High-speed rail in China refers to any commercial train service in the China with an average speed of 200 km/h (124 mph) or higher. By that measure, China has the world’s longest high-speed rail (HSR) network with about 9,676 km of routes in service as of June 2011 including 3,515 km of rail lines with top speeds of 350 km/h (186 mph). In 2010, the BBC reported that by 2012, China was expected to have more high-speed railway track than the rest of the world combined.

China’s high speed rail expansion is entirely managed, planned and financed by the government. In response to the global economic recession, the government accelerated the pace of HSR expansion to stimulate economic growth. According to China Securities Journal, China plans to invest $451 to $602 billion in its high-speed rail network between 2011 to 2015.

The real-name train ticket policy has been applicable to high speed and bullet trains (C, G, D trains) since June, 2011. From January 1, 2012, this policy applies to all trains in China. The real-name train ticket policy is taken to relieve the difficulty in buying train tickets and effectively stop scalpers who profit a lot in trading train tickets especially during the Spring Festival travel rush every year. Passengers should buy train tickets and get on trains with the presentation of their own valid ID certificates or passport. One valid certificate is allowed to buy one ticket on the same date and in the same train, except for tickets of children with accompanying adults.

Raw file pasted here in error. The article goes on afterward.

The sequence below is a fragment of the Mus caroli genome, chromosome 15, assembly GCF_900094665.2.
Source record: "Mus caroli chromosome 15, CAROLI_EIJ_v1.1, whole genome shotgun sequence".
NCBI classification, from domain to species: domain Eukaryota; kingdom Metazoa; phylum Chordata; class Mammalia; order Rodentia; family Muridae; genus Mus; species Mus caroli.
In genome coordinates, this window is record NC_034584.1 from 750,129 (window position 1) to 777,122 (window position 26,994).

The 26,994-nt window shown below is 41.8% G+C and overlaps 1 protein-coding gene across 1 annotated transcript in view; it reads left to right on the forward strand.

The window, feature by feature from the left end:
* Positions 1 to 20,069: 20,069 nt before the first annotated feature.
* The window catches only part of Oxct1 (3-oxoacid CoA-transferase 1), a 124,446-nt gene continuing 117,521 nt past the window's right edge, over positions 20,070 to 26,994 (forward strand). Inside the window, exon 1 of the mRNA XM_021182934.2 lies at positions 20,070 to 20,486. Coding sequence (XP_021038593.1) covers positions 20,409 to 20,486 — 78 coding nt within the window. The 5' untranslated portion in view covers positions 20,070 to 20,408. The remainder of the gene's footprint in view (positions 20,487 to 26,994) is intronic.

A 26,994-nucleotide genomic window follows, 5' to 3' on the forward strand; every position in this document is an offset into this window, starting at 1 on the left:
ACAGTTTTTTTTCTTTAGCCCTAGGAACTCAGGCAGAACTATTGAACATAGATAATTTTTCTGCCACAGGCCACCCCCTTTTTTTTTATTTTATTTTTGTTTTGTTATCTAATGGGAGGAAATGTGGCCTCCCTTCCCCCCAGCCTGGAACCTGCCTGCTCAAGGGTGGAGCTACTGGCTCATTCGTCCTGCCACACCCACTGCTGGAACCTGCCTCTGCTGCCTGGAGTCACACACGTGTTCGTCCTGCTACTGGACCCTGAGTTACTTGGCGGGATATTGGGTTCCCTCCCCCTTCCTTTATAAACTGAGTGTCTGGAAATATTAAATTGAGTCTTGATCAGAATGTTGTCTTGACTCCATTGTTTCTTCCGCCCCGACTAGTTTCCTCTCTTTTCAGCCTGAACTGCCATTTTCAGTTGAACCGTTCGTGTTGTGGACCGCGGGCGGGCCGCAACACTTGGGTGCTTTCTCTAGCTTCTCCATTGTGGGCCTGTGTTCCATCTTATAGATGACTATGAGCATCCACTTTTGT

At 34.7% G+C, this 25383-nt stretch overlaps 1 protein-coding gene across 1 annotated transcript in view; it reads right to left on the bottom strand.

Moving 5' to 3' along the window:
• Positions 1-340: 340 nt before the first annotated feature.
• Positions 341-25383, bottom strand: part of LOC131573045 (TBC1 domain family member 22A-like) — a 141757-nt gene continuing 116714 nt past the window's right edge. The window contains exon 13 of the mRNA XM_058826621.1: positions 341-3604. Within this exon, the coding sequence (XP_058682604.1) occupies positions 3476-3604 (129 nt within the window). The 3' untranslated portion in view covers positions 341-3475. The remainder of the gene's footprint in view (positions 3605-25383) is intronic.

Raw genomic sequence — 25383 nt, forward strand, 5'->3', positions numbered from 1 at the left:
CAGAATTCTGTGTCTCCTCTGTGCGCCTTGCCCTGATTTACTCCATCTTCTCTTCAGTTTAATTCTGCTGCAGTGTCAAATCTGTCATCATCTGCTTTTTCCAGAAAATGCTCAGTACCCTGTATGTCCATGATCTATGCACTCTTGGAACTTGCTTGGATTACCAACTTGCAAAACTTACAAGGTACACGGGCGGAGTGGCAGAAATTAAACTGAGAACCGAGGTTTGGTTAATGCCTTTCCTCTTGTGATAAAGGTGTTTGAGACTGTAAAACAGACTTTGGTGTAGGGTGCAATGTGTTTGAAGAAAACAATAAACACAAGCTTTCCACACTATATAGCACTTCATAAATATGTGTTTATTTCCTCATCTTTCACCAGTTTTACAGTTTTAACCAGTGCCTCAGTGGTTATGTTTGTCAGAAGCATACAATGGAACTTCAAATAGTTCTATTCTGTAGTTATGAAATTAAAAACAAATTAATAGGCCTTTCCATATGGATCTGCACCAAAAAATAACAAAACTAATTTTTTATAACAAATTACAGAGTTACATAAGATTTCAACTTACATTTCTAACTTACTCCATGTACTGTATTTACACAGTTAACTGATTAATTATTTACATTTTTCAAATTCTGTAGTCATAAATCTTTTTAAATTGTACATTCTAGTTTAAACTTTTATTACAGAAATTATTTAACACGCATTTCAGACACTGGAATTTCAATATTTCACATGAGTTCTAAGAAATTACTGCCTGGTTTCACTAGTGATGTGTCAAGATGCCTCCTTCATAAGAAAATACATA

Shanghai is in high-speed heaven: it not only boasts a Maglev, but also features direct HSR links to all major cities in the Yangtze River Delta region.

Here are some of my favorite HSR lines: 

Shanghai – Suzhou
Ticket price: RMB 41-65
Time: Around 30 minutes

Shanghai – Hangzhou
Ticket price: RMB 82-131 
Time: Around 60 minutes

Shanghai-Nanjing
Ticket price: RMB 135-233
Time: Around 90 minutes

Shanghai-Beijing
Ticket price: RMB 555-935
Time: Around 5 hours

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